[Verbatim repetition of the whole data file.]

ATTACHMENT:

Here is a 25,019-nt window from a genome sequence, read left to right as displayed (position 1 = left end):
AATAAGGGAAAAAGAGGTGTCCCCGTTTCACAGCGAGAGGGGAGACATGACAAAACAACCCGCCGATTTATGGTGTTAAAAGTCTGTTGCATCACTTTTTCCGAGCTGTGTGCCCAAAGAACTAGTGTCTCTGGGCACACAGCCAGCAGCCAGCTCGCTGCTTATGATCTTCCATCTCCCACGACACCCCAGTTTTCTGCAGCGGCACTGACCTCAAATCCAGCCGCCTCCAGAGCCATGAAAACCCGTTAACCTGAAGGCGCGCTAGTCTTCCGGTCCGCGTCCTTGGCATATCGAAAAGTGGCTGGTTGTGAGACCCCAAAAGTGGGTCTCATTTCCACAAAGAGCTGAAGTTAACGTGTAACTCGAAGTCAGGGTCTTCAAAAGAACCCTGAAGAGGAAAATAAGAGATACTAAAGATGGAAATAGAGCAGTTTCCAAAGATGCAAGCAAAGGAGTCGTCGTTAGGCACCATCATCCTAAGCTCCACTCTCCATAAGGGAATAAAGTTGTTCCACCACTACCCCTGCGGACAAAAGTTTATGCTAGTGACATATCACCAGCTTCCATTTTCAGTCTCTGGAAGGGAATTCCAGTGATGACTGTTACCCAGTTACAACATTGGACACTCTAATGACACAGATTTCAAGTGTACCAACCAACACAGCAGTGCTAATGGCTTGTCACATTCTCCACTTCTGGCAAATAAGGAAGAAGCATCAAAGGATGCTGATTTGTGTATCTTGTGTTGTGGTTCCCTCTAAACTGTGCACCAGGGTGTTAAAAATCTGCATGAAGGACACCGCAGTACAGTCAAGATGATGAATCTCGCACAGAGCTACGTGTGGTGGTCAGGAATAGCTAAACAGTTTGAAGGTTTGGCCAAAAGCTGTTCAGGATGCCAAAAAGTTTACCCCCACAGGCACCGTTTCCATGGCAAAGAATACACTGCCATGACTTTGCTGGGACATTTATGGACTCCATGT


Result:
Here is a 25,019-nt window from a genome sequence, read left to right as displayed (position 1 = left end):
AATAAGGGAAAAAGAGGTGTCCCCGTTTCACAGCGAGAGGGGAGACATGACAAAACAACCCGCCGATTTATGGTGTTAAAAGTCTGTTGCATCACTTTTTCCGAGCTGTGTGCCCAAAGAACTAGTGTCTCTGGGCACACAGCCAGCAGCCAGCTCGCTGCTTATGATCTTCCATCTCCCACGACACCCCAGTTTTCTGCAGCGGCACTGACCTCAAATCCAGCCGCCTCCAGAGCCATGAAAACCCGTTAACCTGAAGGCGCGCTAGTCTTCCGGTCCGCGTCCTTGGCATATCGAAAAGTGGCTGGTTGTGAGACCCCAAAAGTGGGTCTCATTTCCACAAAGAGCTGAAGTTAACGTGTAACTCGAAGTCAGGGTCTTCAAAAGAACCCTGAAGAGGAAAATAAGAGATACTAAAGATGGAAATAGAGCAGTTTCCAAAGATGCAAGCAAAGGAGTCGTCGTTAGGCACCATCATCCTAAGCTCCACTCTCCATAAGGGAATAAAGTTGTTCCACCACTACCCCTGCGGACAAAAGTTTATGCTAGTGACATATCACCAGCTTCCATTTTCAGTCTCTGGAAGGGAATTCCAGTGATGACTGTTACCCAGTTACAACATTGGACACTCTAATGACACAGATTTCAAGTGTACCAACCAACACAGCAGTGCTAATGGCTTGTCACATTCTCCACTTCTGGCAAATAAGGAAGAAGCATCAAAGGATGCTGATTTGTGTATCTTGTGTTGTGGTTCCCTCTAAACTGTGCACCAGGGTGTTAAAAATCTGCATGAAGGACACCGCAGTACAGTCAAGATGATGAATCTCGCACAGAGCTACGTGTGGTGGTCAGGAATAGCTAAACAGTTTGAAGGTTTGGCCAAAAGCTGTTCAGGATGCCAAAAAGTTTACCCCCACAGGCACCGTTTCCATGGCAAAGAATACACTGCCATGACTTTGCTGGGACATTTATGGACTCCATGT